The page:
Analyze the achievement and adverse effects of regulatory policy framework in the course of India’s industrialization.
To industrialize the country by assigning a major role to the public sector, Government formulated regulatory industrial policies, keeping in view the basic goals of the nation: economic growth, self-reliance and social justice. Therefore, there are four main objectives of the regulatory policy framework.
- With an emphasis on the public sector, the promotion of heavy industry.
- Economic self-reliance, which translated into broad efforts at import substitution and restrictions on technology imports to promote indigenous innovation.
- Protection to small industry sector.
- Balanced regional development.
A variety of policy instruments formed the regulatory policy framework to achieve these objectives. Reservation of vast areas of industrial activities for the public sector, Legislation to control large and dominant firms, Industrial Licensing to regulate and control investments in industry and locations, Legislation to control foreign investment and technology inflow, Comprehensive policies and incentives to protect small scale industry, Restrictions on location of industrial units and incentives to move into backward regions, Price administration of infrastructural inputs and taxation, on the whole, due to the emergence of regulatory industrial policy framework, industrial activities were subjected to a wide variety of controls and regulations.
The Regulatory policy framework emerged out of IPR 1956 and pursued for more than three deader had affected:
- The structure of industry comprising structure of industrial production, size distribution of firms within industry, scale of production, market concentration of firms and product specialization.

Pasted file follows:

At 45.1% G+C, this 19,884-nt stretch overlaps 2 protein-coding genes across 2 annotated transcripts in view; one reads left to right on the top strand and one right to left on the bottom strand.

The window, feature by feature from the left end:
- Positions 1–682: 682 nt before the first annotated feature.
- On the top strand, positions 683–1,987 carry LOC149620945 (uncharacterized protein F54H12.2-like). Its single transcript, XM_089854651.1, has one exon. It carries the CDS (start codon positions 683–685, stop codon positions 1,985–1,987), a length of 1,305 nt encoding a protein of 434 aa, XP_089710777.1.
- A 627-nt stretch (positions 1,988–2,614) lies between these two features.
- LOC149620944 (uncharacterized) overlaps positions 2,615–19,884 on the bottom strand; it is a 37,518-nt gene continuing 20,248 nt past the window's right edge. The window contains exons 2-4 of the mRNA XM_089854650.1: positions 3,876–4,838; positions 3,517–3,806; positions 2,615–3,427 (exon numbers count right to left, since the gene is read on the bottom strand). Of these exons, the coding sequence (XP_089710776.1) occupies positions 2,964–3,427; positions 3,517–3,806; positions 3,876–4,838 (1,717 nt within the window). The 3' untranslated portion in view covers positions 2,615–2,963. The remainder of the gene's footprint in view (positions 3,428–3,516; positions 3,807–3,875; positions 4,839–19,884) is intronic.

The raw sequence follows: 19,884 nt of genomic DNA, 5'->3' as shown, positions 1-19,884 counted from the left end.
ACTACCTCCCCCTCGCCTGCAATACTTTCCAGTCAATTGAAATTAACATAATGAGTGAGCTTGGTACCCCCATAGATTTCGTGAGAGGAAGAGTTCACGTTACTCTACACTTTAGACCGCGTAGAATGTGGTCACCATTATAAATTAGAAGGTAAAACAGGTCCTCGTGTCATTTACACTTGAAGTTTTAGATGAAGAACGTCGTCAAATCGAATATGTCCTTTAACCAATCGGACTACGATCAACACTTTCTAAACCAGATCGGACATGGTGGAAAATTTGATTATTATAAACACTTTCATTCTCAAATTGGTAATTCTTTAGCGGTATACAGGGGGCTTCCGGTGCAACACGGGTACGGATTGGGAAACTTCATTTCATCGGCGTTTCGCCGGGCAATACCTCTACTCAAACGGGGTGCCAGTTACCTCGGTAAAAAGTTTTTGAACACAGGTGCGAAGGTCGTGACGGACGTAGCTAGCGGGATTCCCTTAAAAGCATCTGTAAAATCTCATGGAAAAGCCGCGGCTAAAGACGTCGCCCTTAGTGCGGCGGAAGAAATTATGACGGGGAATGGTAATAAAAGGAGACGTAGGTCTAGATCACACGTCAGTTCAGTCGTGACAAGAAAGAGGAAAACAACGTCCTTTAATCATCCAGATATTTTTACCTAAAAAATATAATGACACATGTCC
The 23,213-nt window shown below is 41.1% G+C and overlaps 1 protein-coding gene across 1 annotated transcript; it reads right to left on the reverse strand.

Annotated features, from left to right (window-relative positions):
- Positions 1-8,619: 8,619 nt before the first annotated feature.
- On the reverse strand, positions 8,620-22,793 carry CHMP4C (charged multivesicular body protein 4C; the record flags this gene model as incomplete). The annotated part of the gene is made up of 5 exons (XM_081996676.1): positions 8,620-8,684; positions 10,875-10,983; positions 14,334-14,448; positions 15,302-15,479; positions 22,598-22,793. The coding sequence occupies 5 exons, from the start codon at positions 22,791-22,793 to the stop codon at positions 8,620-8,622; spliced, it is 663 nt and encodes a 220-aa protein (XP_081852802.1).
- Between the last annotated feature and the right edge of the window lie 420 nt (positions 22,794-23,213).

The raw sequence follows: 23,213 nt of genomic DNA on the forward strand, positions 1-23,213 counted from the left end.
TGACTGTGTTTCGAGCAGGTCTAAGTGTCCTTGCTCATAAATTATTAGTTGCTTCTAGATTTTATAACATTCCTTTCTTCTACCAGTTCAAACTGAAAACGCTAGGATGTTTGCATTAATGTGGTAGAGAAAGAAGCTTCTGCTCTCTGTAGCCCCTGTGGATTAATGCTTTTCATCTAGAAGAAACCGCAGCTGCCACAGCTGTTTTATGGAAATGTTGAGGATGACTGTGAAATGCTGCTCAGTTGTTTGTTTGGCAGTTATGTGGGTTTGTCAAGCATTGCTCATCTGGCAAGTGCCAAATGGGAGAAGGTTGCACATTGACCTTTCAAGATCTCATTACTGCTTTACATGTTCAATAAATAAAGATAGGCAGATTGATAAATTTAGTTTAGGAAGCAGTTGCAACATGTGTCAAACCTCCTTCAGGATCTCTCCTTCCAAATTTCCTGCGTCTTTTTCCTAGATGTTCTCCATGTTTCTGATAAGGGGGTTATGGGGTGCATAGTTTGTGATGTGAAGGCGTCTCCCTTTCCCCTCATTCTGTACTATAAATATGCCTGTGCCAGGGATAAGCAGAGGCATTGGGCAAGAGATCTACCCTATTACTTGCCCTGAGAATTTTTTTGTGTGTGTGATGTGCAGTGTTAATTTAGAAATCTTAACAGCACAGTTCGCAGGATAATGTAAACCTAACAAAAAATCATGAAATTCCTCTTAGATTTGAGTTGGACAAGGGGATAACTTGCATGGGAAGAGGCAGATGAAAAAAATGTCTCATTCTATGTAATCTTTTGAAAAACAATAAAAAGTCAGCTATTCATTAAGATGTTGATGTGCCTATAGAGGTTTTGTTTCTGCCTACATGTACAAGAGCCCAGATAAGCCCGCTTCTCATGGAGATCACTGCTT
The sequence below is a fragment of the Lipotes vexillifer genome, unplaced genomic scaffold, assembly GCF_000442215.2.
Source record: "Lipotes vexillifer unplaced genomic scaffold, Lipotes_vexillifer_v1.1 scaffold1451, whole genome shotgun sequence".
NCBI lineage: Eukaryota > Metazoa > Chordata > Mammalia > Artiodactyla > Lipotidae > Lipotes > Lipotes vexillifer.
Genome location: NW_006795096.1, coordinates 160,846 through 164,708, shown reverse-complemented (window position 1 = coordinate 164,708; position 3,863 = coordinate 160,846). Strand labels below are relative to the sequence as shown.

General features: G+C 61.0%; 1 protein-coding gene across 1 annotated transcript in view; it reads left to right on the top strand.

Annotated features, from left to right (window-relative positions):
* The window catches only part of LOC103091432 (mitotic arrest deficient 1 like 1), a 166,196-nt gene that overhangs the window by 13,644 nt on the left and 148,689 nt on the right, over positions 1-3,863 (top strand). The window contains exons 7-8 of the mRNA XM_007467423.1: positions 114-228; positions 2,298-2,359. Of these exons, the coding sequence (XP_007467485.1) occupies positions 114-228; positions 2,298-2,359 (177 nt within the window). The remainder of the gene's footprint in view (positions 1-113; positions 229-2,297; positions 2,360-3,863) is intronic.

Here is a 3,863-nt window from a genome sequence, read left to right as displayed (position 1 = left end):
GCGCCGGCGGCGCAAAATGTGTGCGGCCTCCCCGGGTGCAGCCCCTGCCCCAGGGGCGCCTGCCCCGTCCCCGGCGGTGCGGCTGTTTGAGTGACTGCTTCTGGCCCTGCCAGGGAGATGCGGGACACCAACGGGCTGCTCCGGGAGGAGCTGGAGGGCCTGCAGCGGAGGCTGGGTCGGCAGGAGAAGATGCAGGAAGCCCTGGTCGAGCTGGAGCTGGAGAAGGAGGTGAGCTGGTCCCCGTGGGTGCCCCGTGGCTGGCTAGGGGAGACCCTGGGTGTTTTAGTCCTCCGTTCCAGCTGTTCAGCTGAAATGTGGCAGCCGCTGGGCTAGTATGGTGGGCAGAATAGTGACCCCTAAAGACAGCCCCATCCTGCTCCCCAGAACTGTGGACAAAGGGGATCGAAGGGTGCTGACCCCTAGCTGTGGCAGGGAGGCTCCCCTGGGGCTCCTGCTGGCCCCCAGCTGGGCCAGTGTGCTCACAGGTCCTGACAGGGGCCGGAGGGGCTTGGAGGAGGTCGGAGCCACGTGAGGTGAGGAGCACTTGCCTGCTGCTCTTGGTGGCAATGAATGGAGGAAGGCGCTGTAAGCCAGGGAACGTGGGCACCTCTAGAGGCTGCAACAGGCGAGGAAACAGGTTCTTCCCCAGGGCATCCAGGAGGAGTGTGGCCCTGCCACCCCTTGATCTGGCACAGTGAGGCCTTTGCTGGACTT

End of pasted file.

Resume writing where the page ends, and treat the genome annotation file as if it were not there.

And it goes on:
- The growth and efficiency of industry.
The basic and capital goods industries which accounted for less than 10 percent of Manufacturing Value Added (MVA) in 1950 and 40 percent in 1960, accounted for 57 percent in 1984. The share of consumer goods which accounted for more than one third of MVA in 1960 declined to about one-fourth in 1984. The regulatory policies created differential barriers to entry, exit and growth for different sizes of firms. Licensing constraints, protection to small industry units, and limited size of the domestic market together had led to the growth of plants with less than economic scales of production.
Though many Indian plants are small by international standards, production was concentrated only in a few firms in many industries. Absence of product specialization and horizontal diversification in many industries is another outcome a regulated policy framework. The regulatory industrial policies affected the overall growth and efficiency of industry as well. In the process of economic development, countries go through two stages of structural change. In the first stage, the share of agriculture in Gross Domestic Product (GDP) falls and that of manufacturing output increases. In the second stage, the share of agriculture continues to fall and that of manufacturing after reaching the level of 25 to 35 percent of GDP also starts declining combined with the increasing share of service sector.
The slow growth of productivity and rising trend of capital intensity adversely affected the competitiveness of Indian industry in the international market and thereby affected the growth of Indian exports as well.